Hardcover, 193 pages
Then he meets Aurora. The hooks don’t scare her. They don’t keep her away. In fact, they don’t make any difference at all to her. But to Lucius, they mean everything. They remind him of the beast he is inside. Perhaps Aurora is his Beauty, destined to set his soul free from its suffering. Or maybe she’s just a girl who needs love just like he does. (GoodReads)
When I looked into those topaz eyes, I did feel like I knew him, at least briefly. But that's still not the scary part; I see that now. The scary part is that moment, it was like he knew me......
pg. 28 (The first meeting...)
Beauty and The Beast is by far my favorite fairy tale of all time. So needless to say I know my beasts and I know my beauties. While Aurora and Lucius certainly had aspects of the characters, Aurora with goodness and Lucius with his flawed character before the beastly transformation and his changing heart after beauty walks in- something felt lacking.
I’m not saying I didn’t like this but I didn’t love it. The writing flowed very well, the main characters perspective alternate between chapters in the first person, giving the reader both sides of the story. Some scenes are the characters alone, but we get to read what each person is thinking and feeling. If your familiar with the original fairy tale, its suppose to be dark, dramatic and tender all wrapped in one. Lucius at points in the story defiantly had a darker undertone, but most of his personality was sarcastic, I think there’s a huge difference between sarcasm and darkness. Beauty helps pull beast out of this darkness whereas Lucius basically pulls himself out. Another aspect of Lucius was underdevelopment. His character was likeable but there was so much more I wanted to know. Exactly why (explosion aside) did he blow his arms off- what lead him to these actions- what was in his heart to take him down this journey?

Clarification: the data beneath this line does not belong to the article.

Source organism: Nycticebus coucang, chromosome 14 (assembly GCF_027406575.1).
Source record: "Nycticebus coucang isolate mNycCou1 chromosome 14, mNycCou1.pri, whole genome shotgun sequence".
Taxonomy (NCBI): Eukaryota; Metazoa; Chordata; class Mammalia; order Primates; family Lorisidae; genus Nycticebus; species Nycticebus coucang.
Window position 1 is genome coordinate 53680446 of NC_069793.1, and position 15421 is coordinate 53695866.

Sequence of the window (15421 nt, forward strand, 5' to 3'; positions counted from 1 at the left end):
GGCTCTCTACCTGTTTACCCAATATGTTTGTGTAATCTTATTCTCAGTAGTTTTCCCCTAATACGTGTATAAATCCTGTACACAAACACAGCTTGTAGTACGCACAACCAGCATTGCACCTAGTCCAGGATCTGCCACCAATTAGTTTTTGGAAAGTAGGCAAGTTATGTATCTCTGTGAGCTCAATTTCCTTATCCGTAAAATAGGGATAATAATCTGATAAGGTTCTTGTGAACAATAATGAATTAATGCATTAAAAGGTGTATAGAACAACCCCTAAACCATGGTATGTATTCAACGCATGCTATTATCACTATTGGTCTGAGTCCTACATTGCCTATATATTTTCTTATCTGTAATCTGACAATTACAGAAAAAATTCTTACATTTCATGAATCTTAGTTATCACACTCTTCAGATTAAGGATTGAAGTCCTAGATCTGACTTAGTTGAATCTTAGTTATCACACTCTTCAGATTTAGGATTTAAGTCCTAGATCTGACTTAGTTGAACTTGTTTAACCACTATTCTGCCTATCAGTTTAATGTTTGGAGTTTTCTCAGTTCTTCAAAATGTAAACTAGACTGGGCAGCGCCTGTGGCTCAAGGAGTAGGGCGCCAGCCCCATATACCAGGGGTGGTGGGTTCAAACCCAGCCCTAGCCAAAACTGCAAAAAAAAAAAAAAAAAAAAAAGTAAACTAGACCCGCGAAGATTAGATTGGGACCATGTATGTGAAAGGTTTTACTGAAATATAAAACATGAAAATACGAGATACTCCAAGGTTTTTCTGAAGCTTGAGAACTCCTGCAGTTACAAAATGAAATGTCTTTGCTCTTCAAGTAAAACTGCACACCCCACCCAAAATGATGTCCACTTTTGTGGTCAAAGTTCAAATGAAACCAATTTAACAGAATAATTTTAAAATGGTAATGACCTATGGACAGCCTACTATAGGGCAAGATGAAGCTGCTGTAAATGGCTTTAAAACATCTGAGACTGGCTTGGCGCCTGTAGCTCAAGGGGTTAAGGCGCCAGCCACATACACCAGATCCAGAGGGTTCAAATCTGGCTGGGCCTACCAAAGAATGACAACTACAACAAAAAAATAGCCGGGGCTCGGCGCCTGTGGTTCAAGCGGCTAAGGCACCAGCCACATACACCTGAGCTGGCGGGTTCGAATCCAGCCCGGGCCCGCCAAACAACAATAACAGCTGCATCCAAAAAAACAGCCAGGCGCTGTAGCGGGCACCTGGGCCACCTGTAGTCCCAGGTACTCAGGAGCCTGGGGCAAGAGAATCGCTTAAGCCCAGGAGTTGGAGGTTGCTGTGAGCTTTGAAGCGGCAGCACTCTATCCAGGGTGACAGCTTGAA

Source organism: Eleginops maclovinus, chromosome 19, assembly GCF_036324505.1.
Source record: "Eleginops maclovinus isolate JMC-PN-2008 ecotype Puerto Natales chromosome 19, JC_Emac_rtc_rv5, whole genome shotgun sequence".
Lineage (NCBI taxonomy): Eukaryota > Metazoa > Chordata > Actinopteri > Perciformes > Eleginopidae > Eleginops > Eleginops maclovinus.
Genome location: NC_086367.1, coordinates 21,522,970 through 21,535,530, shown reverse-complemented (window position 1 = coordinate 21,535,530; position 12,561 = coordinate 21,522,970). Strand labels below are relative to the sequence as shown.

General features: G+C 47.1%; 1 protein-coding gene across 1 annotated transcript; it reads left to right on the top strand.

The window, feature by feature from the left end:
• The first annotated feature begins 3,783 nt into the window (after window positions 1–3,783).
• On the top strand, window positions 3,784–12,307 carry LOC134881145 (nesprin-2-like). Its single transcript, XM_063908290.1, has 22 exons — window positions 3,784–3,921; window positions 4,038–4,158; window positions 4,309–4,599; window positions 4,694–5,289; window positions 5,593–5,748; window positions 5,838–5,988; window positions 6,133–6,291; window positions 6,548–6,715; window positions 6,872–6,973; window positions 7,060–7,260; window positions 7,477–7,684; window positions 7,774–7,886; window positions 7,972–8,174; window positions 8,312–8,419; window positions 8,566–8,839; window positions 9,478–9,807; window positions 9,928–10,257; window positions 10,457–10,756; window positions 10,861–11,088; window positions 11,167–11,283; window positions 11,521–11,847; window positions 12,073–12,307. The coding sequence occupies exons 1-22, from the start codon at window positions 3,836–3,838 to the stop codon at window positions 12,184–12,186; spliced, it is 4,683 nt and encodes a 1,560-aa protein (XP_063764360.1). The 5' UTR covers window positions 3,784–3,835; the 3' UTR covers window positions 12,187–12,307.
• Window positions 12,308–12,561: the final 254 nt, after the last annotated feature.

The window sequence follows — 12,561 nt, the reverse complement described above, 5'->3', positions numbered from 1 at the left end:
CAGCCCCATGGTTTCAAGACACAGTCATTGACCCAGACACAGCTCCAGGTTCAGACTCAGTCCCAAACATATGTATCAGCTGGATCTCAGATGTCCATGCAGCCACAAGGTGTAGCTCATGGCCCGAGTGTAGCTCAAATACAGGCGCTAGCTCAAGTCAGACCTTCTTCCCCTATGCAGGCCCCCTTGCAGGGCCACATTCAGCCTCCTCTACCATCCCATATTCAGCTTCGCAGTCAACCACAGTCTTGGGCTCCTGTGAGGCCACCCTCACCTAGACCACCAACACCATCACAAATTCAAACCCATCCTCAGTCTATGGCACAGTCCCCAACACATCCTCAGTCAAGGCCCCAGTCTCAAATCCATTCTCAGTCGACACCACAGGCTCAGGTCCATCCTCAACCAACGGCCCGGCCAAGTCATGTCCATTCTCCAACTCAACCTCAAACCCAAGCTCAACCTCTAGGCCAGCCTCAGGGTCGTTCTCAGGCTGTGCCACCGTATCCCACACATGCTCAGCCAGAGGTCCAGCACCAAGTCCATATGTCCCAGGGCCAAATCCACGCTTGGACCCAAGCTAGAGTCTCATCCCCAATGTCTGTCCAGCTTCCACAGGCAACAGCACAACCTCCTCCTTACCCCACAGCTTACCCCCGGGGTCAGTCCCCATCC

The story had the potential to be great; it had the plot (the background leading up to the explosion, the whole Gallowglass concept, the death of Aurora’s mother) and makings to get deep, gritty and powerful. Baratz-Logsted had some beautiful, awesomely flawed characters to make this an intense read....but it was presented as a fast YA novel consumable to the masses. So take Crazy-Beautiful for what it is- a few hours of a watered down fairy tale, a lot of laughs and a few tender hearted moments. Teen romance yes...contemporary retelling of Beauty and the Beast...absolutely not.
Language if any was very minimal, violence, a little bit of kissing and a chapter on male masturbation. Recommended for 14 and up.
3.5/5- YA, Romance